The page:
So what are the thinkers doing — those geniuses who have given us five-mile-a-minute airframes. Well, most of them aren’t doing much. Most tend to use whatever powerplant is around, without feeling duty bound to explore new horizons. But there are a few exceptions.
On a recent visit to Florida I stopped by the Maxair factory to see what was going on. There, on the bench, was a Subaru motor being fitted to a gear box. Now I happen to have some experience with the Subaru motor. My ex-wife drove one for 140,000 miles before she finally wrapped it around a telephone pole.
She knew when to add oil because the red light would come on and the car would smell bad. But the little engine kept turning. Now that is a reliable engine. By the time you read this, the Subaru will have been flown on a Drifter. If it proves out, it will soon be available for others to use.
The basic engine costs $800 — right out of the crate. That’s $11.50 per horsepower! And with turbocharging and other refinements, it could be a universal powerplant for many of our designs.
Is the Subaru conversion the answer to all our problems? Probably not. The answer lies in men like Don Jones and companies like Maxair that are willing to spend the money to try out new engines and take a chance.
The largest manufacturer of ultralight airplanes in this country uses Rotax engines. It’s good enough. Why should they spend their good money and their reputation trying to solve the industry’s problems? It’s just good business.
But Jones and his staff at Maxair are willing to try anything to advance their industry. Last year, they spent literally thousands of dollars testing the A MW engine for their airplane.
Though they decided against using the engine, at least they tried. Now they are involved with the Subaru Gyro Engines project. Before it is completed, they will have to design a complete new gear box, and perhaps a propeller, to accommodate the new mill.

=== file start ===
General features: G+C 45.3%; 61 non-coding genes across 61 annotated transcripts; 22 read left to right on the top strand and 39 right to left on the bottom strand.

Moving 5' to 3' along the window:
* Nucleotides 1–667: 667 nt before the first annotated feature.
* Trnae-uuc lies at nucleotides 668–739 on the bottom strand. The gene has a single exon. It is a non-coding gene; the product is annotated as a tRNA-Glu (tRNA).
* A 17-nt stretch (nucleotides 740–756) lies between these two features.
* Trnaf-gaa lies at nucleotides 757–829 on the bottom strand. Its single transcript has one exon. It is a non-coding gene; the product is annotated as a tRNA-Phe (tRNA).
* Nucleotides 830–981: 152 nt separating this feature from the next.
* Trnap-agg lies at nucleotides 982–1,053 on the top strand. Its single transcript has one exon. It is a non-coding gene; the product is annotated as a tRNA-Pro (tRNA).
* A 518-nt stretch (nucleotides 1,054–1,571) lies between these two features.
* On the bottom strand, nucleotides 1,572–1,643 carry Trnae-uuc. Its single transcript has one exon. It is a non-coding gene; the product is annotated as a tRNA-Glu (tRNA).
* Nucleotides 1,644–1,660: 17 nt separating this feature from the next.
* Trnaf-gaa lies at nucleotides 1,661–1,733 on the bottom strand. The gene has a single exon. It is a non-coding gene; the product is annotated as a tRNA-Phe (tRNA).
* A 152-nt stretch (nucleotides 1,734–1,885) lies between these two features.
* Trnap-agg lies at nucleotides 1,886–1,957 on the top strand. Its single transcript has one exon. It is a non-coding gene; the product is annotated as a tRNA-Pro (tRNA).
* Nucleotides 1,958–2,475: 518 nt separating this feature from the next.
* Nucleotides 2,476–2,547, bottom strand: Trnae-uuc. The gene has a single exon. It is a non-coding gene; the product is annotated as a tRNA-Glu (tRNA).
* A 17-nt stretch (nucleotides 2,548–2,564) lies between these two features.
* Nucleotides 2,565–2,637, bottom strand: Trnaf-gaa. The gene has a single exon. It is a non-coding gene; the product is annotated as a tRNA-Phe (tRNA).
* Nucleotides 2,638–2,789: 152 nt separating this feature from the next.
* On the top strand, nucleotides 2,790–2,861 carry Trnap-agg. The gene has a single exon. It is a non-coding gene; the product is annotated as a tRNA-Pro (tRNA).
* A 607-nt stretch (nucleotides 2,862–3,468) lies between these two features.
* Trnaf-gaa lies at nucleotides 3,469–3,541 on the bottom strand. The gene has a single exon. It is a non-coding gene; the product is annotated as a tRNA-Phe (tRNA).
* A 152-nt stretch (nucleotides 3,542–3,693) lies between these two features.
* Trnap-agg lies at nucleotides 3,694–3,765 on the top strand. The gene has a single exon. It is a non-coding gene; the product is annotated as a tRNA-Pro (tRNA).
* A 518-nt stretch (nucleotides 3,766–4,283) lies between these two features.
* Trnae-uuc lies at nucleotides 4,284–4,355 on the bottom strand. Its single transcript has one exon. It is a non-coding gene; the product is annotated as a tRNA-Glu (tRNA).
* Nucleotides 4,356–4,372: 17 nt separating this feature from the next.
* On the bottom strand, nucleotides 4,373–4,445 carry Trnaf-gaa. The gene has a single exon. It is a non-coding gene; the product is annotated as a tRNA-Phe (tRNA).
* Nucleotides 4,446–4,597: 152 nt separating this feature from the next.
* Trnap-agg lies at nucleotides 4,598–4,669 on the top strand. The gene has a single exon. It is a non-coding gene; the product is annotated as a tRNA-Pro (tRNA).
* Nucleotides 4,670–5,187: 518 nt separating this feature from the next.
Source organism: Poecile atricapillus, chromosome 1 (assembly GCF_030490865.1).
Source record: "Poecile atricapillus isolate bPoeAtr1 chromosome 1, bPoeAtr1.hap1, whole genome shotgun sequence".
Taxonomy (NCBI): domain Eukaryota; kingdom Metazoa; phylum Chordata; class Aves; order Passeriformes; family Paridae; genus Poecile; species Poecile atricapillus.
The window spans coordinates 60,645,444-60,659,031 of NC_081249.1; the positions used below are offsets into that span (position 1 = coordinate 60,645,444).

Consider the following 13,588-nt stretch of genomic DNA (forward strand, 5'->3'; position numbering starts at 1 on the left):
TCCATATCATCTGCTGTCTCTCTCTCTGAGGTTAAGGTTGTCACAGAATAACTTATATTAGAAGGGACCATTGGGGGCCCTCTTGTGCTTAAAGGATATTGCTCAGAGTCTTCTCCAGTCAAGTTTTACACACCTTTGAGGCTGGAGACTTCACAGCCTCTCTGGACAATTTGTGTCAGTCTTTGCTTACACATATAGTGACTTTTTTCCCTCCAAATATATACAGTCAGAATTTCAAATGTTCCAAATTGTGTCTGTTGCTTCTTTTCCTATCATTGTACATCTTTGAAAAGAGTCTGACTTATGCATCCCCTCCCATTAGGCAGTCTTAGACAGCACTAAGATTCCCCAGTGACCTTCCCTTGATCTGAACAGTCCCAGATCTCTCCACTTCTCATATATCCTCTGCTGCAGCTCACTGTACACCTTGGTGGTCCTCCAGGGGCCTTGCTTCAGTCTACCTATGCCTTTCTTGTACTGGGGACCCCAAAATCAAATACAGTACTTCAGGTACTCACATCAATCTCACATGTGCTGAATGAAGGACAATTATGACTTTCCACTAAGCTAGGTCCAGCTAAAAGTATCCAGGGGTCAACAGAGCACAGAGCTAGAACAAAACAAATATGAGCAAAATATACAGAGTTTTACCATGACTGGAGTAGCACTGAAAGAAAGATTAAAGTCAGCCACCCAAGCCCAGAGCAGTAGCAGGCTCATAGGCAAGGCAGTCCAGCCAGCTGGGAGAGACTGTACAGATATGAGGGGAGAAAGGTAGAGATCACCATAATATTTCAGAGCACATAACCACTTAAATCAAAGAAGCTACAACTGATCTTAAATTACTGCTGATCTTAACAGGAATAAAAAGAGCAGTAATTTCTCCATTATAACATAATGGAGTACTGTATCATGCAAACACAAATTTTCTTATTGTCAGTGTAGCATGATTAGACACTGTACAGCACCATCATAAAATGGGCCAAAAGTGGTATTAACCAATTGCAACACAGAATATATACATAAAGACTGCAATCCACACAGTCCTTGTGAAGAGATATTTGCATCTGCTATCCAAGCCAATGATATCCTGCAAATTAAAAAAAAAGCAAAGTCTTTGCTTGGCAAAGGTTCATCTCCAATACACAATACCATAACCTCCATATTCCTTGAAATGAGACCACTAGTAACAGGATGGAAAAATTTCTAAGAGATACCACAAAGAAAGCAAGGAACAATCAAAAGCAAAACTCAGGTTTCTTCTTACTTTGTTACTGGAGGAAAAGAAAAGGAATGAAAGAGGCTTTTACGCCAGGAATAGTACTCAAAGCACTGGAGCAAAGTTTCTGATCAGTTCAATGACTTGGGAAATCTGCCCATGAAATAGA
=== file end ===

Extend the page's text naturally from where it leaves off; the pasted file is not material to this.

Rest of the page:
But they’re trying. What’s next? By the end of this year they will have a three-cylinder Chevrolet engine on the test bed. Because they know, like all the rest of us, that we are stymied until someone comes up with a reliable and inexpensive engine in the 50-to-150-horsepower range.
The Subaru has definite possibilities. Unlike the Volkswagen engine conversions, the Subaru is water-cooled, a feature which will allow a lean and efficient mixture. Furthermore, the torque curves are right for turning a propeller in the range required. The engine requires nothing more than a cleanup in the valve ports and dual ignition to make its debut in the world of aviation.
Will the gyro engines we need be forthcoming? You can bet on it. It might be the Subaru conversion, and it might not. The sure bet is that, whatever the engine, it will be forward thinkers who are willing to take a risk and put their money where their mouth is who will be responsible, and finally get the credit they rightfully deserve.
|Gyro Engines: Subaru EA81 Specifications|
|Displacement||1800cc 1.8 liters|
|Weight||127 pounds dry|
|Gear Ratio||2.1 to 1|
|Spark Plugs||One per cylinder|
|Radiator||After market VW Rabbit|
|Horsepower||90hp single carb 6000 rpm; 98hp dual carb 6000 rpm|
|Prop Size||65×47 agricultural application|
|Best Power||79-80 hp @ 4500 rpm|